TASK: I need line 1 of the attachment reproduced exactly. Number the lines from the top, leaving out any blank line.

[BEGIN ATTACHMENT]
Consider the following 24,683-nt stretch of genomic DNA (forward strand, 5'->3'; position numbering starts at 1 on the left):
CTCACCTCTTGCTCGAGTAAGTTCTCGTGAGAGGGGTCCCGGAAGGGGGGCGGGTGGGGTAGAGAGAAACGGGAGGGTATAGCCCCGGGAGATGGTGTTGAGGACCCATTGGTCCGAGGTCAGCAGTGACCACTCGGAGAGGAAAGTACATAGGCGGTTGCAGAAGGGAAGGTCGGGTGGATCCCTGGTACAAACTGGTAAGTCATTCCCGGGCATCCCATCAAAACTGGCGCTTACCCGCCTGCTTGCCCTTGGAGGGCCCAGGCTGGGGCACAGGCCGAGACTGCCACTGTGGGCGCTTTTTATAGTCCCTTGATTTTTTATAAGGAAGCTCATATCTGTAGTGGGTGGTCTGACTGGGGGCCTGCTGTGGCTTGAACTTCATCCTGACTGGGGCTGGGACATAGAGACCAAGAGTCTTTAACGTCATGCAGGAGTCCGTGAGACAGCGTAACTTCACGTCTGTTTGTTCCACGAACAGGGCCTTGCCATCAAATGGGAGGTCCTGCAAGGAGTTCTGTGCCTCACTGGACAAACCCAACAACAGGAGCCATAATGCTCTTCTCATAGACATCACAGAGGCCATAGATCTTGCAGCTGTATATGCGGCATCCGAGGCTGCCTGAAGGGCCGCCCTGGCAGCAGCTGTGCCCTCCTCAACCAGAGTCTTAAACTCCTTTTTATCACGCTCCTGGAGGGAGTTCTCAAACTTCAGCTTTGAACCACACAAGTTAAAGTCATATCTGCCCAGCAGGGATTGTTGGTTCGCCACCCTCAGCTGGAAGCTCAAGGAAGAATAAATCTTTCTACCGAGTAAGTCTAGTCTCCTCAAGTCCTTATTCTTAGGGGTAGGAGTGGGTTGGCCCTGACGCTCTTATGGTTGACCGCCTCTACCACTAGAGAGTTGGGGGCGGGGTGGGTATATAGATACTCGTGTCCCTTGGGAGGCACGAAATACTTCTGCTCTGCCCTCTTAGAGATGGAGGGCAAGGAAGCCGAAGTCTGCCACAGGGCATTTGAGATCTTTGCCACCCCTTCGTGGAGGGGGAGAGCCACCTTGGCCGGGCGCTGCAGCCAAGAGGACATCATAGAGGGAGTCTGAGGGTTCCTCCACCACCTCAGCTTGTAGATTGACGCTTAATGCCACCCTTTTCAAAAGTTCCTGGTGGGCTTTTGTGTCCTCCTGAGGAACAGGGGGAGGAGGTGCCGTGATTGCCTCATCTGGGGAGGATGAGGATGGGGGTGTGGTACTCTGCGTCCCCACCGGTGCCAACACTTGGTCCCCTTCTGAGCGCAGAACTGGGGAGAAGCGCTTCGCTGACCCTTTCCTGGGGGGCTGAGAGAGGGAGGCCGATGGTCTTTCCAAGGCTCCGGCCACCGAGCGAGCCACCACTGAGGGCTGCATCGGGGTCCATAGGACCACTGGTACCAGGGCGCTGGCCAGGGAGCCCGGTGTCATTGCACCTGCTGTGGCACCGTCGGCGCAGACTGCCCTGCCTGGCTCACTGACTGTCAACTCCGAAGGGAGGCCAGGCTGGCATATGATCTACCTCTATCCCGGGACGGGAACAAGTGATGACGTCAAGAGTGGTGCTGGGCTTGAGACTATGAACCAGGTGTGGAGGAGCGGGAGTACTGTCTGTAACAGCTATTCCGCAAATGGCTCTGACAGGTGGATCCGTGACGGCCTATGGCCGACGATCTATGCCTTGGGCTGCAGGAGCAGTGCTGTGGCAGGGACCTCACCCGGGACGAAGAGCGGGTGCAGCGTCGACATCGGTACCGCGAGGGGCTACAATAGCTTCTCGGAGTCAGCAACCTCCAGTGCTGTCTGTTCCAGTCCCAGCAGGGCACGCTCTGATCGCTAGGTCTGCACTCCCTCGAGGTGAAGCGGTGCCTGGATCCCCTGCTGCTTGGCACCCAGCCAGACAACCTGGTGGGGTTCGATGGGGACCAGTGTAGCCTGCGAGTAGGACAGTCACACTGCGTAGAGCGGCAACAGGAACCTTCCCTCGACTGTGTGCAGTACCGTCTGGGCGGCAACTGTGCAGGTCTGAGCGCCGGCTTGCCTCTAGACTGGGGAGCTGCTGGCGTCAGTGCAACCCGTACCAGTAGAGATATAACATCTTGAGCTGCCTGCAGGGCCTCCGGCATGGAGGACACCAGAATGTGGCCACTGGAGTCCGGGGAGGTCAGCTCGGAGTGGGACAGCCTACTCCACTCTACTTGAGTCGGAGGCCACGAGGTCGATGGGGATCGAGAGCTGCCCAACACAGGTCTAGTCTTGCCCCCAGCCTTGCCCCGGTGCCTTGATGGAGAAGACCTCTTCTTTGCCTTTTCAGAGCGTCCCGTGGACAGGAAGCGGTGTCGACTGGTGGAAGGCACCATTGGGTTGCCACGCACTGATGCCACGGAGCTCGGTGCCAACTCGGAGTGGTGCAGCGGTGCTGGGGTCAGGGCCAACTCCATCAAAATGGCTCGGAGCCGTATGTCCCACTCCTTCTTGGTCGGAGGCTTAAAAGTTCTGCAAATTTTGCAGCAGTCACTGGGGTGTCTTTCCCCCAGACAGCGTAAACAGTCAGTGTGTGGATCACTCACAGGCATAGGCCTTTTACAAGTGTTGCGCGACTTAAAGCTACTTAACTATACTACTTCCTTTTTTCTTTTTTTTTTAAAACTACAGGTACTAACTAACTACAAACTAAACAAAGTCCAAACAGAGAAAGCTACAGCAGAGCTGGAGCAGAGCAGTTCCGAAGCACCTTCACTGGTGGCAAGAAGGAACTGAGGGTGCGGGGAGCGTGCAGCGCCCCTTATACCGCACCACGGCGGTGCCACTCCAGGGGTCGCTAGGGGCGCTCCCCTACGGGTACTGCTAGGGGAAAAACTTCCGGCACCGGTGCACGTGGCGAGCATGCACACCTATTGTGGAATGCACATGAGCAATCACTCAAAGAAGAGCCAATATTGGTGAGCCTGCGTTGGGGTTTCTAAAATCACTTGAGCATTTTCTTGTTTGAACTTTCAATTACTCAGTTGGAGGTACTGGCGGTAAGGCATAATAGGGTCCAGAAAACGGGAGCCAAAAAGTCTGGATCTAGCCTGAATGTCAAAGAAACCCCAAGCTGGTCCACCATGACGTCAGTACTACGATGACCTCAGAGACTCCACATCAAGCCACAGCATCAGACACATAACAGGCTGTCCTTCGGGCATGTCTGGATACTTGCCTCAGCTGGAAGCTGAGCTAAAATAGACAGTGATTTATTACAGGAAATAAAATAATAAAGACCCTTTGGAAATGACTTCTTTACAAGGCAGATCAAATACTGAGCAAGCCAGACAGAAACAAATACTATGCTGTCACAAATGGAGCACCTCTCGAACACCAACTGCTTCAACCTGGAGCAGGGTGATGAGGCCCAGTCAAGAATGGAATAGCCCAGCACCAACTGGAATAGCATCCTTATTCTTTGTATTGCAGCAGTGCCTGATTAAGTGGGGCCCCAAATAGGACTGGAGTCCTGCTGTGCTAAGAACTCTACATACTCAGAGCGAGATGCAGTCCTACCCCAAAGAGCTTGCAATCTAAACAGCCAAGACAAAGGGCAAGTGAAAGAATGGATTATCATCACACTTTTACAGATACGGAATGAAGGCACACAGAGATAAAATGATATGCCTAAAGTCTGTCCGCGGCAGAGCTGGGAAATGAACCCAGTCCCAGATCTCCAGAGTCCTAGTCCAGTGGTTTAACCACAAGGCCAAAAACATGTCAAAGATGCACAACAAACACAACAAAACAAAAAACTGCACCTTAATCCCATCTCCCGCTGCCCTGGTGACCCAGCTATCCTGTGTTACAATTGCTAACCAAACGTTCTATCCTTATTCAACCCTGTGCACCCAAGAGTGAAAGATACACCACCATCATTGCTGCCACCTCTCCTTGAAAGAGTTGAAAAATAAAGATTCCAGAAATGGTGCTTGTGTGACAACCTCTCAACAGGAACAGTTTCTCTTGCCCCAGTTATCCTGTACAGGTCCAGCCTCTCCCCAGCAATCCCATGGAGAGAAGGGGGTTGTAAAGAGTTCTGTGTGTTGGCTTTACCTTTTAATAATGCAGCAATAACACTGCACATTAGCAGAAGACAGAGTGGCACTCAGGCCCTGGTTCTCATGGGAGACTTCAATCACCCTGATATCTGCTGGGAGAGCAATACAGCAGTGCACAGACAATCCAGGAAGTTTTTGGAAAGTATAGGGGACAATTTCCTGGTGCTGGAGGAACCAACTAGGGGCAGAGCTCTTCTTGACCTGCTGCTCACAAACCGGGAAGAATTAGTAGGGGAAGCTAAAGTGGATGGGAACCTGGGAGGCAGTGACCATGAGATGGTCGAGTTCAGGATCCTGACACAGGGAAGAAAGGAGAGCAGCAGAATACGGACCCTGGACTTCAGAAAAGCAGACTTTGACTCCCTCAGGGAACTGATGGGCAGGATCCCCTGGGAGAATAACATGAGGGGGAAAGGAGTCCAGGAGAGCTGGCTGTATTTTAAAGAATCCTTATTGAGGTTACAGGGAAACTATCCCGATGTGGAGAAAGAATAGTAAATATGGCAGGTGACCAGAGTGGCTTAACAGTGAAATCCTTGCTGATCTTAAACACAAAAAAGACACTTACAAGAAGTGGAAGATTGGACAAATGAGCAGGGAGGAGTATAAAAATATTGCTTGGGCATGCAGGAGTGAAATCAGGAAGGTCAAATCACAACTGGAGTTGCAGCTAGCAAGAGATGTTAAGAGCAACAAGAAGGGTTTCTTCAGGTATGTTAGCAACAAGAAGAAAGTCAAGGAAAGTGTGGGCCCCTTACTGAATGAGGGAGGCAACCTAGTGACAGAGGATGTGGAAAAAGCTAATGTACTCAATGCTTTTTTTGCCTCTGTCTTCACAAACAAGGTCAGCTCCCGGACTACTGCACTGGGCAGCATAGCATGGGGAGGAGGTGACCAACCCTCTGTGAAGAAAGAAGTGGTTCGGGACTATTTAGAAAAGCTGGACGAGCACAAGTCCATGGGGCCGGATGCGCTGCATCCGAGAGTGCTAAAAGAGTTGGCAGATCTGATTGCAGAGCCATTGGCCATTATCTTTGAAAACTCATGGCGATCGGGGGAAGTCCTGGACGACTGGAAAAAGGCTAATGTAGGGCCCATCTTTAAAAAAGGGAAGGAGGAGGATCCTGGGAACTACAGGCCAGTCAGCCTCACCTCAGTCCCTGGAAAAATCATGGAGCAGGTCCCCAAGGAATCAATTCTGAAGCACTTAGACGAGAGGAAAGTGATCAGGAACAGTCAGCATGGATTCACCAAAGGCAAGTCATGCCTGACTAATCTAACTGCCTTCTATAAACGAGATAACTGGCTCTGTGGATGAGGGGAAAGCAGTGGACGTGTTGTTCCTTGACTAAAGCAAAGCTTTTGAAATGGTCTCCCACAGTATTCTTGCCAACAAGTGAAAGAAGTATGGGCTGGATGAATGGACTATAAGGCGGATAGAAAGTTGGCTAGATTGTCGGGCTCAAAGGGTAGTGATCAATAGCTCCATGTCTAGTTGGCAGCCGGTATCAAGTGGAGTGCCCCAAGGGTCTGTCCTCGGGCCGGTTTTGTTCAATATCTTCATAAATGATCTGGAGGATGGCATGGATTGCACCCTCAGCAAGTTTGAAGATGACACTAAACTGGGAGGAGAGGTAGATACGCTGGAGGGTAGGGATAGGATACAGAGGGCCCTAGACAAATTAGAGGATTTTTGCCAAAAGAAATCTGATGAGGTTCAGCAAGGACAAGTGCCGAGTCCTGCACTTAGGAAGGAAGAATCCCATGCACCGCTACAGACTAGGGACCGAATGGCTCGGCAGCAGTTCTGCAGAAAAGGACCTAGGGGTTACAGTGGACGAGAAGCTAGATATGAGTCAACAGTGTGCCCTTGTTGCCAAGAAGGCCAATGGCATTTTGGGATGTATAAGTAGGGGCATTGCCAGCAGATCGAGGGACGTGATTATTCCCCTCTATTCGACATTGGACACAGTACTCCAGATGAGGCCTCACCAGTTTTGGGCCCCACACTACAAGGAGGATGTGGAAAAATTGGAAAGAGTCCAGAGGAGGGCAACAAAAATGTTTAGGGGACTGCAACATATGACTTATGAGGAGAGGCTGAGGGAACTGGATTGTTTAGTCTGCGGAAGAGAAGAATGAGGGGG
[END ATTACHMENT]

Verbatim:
Consider the following 24,683-nt stretch of genomic DNA (forward strand, 5'->3'; position numbering starts at 1 on the left):